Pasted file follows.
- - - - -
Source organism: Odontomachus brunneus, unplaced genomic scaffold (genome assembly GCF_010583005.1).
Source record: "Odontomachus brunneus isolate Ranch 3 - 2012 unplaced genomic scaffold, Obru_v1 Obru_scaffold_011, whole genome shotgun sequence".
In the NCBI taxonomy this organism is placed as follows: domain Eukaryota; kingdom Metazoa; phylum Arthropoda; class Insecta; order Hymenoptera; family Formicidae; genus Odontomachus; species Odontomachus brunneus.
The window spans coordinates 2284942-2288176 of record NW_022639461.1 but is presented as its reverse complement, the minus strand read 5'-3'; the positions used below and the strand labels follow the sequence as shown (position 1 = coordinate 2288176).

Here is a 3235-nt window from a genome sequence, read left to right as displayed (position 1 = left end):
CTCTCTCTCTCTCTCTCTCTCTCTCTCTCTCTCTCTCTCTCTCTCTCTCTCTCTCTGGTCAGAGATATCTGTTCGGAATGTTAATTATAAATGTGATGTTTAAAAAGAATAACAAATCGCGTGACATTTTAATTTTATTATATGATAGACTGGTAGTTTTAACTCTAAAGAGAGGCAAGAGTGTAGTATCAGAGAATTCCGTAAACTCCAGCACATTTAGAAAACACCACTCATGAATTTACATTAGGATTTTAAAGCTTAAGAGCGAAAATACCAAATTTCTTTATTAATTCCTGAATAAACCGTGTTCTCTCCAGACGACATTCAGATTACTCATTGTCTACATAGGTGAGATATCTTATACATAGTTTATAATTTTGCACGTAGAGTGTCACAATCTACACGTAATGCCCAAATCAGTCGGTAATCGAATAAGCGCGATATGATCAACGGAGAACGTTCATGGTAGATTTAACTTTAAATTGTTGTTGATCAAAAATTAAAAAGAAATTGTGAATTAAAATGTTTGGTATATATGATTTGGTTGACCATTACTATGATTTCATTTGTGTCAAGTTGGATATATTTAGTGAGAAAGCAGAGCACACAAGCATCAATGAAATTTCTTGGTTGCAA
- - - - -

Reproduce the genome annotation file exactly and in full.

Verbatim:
Source organism: Odontomachus brunneus, unplaced genomic scaffold (genome assembly GCF_010583005.1).
Source record: "Odontomachus brunneus isolate Ranch 3 - 2012 unplaced genomic scaffold, Obru_v1 Obru_scaffold_011, whole genome shotgun sequence".
In the NCBI taxonomy this organism is placed as follows: domain Eukaryota; kingdom Metazoa; phylum Arthropoda; class Insecta; order Hymenoptera; family Formicidae; genus Odontomachus; species Odontomachus brunneus.
The window spans coordinates 2284942-2288176 of record NW_022639461.1 but is presented as its reverse complement, the minus strand read 5'-3'; the positions used below and the strand labels follow the sequence as shown (position 1 = coordinate 2288176).

Here is a 3235-nt window from a genome sequence, read left to right as displayed (position 1 = left end):
CTCTCTCTCTCTCTCTCTCTCTCTCTCTCTCTCTCTCTCTCTCTCTCTCTCTCTCTGGTCAGAGATATCTGTTCGGAATGTTAATTATAAATGTGATGTTTAAAAAGAATAACAAATCGCGTGACATTTTAATTTTATTATATGATAGACTGGTAGTTTTAACTCTAAAGAGAGGCAAGAGTGTAGTATCAGAGAATTCCGTAAACTCCAGCACATTTAGAAAACACCACTCATGAATTTACATTAGGATTTTAAAGCTTAAGAGCGAAAATACCAAATTTCTTTATTAATTCCTGAATAAACCGTGTTCTCTCCAGACGACATTCAGATTACTCATTGTCTACATAGGTGAGATATCTTATACATAGTTTATAATTTTGCACGTAGAGTGTCACAATCTACACGTAATGCCCAAATCAGTCGGTAATCGAATAAGCGCGATATGATCAACGGAGAACGTTCATGGTAGATTTAACTTTAAATTGTTGTTGATCAAAAATTAAAAAGAAATTGTGAATTAAAATGTTTGGTATATATGATTTGGTTGACCATTACTATGATTTCATTTGTGTCAAGTTGGATATATTTAGTGAGAAAGCAGAGCACACAAGCATCAATGAAATTTCTTGGTTGCAA